Afghanistan | Help the Afghan Children
Help the Afghan Children (HTAC) will use the innovation grant to implement a far reaching peace and civic education programme, that works with girls, women, boys, male leaders and families to promote an understanding of women’s rights and build healthy relationship skills based on peaceful conflict resolution.
South African Medical Research Council | Intervention – Women for Women International
Women for Women International offers marginalised women survivors of conflict a tried and tested year-long, combined social and economic empowerment programme that includes:
1. Informational training in critical modules that include the value of women’s work, benefits of saving, basic health education, rights and decision making, and group formation;
2. Skill-building in numeracy, business skills and a chosen vocational skill;
3. Resource provision in the form of a monthly cash stipend, asset transfers for vocational activities, savings channel provision, and referrals to health and legal services; and
4. Connections to local women’s networks and global supporters as well as connections to other women, by creating a safe and comfortable space where women, in groups of 25, learn, share and support one another to initiate change in their lives.
Gibbs, A., Jewkes, R., Karim, F., Marofi, F., & Corboz, J. (2018). Understanding how Afghan women utilise a gender transformative and economic empowerment intervention: A qualitative study. Global Public Health, 1-11.
Prof Rachel Jewkes
Executive Scientist in the office of the President, South African Medical Research Council
Consortium Director, What Works Global Programme
Shakira grew up in Afghanistan amidst more than four decades of war and conflict, which have severely impacted both social and psychological growth, resulting in conflict and violence becoming a common part of everyday life, particularly affecting children. Shakira was no exception and says that her own behaviour also worsened because of this situation, too often resorting to shouting and punishment, resolution tactics she also played out at school.
Globally, one in three women have experienced physical and/or sexual violence in their lifetime (WHO 2013). In Afghanistan, recent demographic and health survey data (CSO 2017) indicates that the prevalence of intimate partner violence (emotional, physical or sexual) perpetrated against women aged 15 to 49 is 56%, ranging from between 7% and 92% across different provinces. Based on the baseline for an impact evaluation of Women for Women International’s programme in Afghanistan, this brief describes the factors associated with physical and emotional intimate partner violence. The brief is intended for employees of governmental and non-governmental organisations, and donors, interested in working to prevent violence against women before it occurs.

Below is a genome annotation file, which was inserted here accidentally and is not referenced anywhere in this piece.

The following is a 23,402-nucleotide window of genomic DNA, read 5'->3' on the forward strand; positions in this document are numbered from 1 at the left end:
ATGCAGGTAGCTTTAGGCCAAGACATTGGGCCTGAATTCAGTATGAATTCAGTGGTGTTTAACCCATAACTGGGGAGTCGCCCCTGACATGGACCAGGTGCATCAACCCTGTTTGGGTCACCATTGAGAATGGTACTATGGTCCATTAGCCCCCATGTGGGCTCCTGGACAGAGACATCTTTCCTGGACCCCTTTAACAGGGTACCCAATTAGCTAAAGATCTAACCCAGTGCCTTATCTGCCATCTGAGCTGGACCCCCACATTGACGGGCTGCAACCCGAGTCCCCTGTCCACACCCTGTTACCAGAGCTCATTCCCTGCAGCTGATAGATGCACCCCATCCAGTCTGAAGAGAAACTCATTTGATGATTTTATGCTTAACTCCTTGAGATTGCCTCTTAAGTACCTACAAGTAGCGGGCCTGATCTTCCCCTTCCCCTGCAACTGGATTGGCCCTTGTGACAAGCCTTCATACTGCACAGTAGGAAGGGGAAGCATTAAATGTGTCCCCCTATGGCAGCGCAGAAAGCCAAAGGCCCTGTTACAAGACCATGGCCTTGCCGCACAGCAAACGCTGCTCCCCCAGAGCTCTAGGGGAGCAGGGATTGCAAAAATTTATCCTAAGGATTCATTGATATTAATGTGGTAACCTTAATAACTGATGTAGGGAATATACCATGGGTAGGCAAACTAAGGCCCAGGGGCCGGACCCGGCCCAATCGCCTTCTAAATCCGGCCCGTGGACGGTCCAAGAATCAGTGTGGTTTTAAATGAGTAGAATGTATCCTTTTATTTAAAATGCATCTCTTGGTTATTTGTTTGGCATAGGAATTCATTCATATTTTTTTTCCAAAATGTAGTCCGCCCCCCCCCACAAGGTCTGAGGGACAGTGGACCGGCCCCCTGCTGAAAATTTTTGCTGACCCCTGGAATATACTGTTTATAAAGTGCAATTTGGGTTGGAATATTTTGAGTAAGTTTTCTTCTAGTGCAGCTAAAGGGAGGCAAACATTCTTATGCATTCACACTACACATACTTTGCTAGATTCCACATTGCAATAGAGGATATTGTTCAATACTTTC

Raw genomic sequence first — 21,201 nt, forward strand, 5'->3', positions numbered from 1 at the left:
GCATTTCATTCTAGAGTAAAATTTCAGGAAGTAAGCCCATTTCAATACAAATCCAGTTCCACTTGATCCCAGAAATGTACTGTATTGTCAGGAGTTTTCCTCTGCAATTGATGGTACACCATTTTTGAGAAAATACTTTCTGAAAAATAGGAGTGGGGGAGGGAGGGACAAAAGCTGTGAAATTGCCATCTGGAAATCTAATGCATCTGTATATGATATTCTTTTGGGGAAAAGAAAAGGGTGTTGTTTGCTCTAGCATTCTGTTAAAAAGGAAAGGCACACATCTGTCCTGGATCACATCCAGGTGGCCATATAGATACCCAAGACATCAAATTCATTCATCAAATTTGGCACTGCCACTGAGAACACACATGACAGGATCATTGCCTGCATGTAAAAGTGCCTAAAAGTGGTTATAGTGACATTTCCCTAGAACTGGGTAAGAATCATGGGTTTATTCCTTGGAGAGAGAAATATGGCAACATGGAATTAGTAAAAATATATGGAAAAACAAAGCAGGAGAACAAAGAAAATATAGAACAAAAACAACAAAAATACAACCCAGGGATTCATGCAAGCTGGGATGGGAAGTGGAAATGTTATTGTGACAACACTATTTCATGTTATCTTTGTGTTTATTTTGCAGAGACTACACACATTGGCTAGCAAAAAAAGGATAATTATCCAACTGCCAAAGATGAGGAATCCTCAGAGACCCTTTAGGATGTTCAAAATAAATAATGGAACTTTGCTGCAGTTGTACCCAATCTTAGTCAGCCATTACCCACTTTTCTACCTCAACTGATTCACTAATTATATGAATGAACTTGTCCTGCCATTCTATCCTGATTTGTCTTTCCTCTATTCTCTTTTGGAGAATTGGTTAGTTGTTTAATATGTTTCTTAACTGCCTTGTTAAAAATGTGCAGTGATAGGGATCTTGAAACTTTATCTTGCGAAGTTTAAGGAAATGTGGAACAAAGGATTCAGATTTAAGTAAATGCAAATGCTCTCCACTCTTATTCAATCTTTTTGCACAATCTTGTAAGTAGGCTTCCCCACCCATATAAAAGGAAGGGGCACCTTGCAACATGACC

Globally, 17% of children are subjected to extreme forms of corporal punishment (UNICEF 2014). National level data in Afghanistan suggests that 78% of children aged 5 to 14 have experienced any violent psychological or physical discipline, and more than a third of children are subjected to extreme physical violence (UNICEF 2014). Based on the baseline study of a project implemented in Afghanistan by Help the Afghan Children, this brief describes the factors associated with violence at school, including children’s experience of corporal punishment by teachers and their experiences of peer violence victimisation or perpetration. The brief is intended for those working in governmental and nongovernmental organisations, and donors, interested in working to prevent violence against children.
The What Works to Prevent Violence Against Women and Girls Global Programme has carried out research to better understand how to prevent violence against women and girls living with disabilities, who are at an increased risk of violence, abuse, neglect, maltreatment and exploitation. Women and girls with disabilities also face additional pressures because they are regarded as unable to meet the social roles and expectations on women and girls to attract men, marry, bear children, or care for families. This can result in further social exclusion, which may contribute to development of depression or other mental illness, in addition to increasing their physical and economic vulnerabilities. While the evidence base is limited, this evidence brief identifies promising strategies to prevent violence against women girls with disabilities.
Poverty is a key driver of intimate partner violence (IPV). Women living in poorer places with lower socio-economic status, higher food insecurity, and less access to education and work opportunities are more likely to experience IPV. In addition, women without economic and social resources find it harder to leave abusive relationships. To date, women’s economic empowerment interventions have been central to IPV prevention approaches. This evidence review, however, suggests that women’s involvement in economic interventions has mixed effects on their vulnerability to IPV and can in fact increase the risks of their experiencing IPV, especially in situations where women’s participation in paid economic activity is the exception to the norm. Evidence suggests that interventions that aim to increase women’s access to work need to focus simultaneously on socially empowering women and transforming community gender norms to maximize the positive impact of women’s work on women’s empowerment and help prevent VAWG.